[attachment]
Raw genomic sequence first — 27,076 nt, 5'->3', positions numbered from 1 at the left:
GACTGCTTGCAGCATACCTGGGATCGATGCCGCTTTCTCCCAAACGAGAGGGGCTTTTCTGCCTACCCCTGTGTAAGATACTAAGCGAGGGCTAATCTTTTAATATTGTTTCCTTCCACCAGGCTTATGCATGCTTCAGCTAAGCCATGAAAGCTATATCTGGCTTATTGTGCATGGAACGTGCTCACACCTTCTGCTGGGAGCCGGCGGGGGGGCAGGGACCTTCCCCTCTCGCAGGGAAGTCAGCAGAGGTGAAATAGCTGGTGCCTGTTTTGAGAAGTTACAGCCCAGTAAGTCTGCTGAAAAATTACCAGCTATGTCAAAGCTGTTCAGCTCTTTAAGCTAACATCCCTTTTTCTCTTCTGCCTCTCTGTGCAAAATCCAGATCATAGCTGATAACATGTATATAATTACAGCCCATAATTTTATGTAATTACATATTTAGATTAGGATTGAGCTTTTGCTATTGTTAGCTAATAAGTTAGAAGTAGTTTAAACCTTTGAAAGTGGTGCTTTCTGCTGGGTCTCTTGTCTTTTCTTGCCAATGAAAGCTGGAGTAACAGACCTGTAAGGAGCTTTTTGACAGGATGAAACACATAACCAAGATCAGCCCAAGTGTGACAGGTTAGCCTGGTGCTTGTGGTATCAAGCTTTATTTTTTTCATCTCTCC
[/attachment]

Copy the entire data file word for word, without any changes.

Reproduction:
Raw genomic sequence first — 27,076 nt, 5'->3', positions numbered from 1 at the left:
GACTGCTTGCAGCATACCTGGGATCGATGCCGCTTTCTCCCAAACGAGAGGGGCTTTTCTGCCTACCCCTGTGTAAGATACTAAGCGAGGGCTAATCTTTTAATATTGTTTCCTTCCACCAGGCTTATGCATGCTTCAGCTAAGCCATGAAAGCTATATCTGGCTTATTGTGCATGGAACGTGCTCACACCTTCTGCTGGGAGCCGGCGGGGGGGCAGGGACCTTCCCCTCTCGCAGGGAAGTCAGCAGAGGTGAAATAGCTGGTGCCTGTTTTGAGAAGTTACAGCCCAGTAAGTCTGCTGAAAAATTACCAGCTATGTCAAAGCTGTTCAGCTCTTTAAGCTAACATCCCTTTTTCTCTTCTGCCTCTCTGTGCAAAATCCAGATCATAGCTGATAACATGTATATAATTACAGCCCATAATTTTATGTAATTACATATTTAGATTAGGATTGAGCTTTTGCTATTGTTAGCTAATAAGTTAGAAGTAGTTTAAACCTTTGAAAGTGGTGCTTTCTGCTGGGTCTCTTGTCTTTTCTTGCCAATGAAAGCTGGAGTAACAGACCTGTAAGGAGCTTTTTGACAGGATGAAACACATAACCAAGATCAGCCCAAGTGTGACAGGTTAGCCTGGTGCTTGTGGTATCAAGCTTTATTTTTTTCATCTCTCC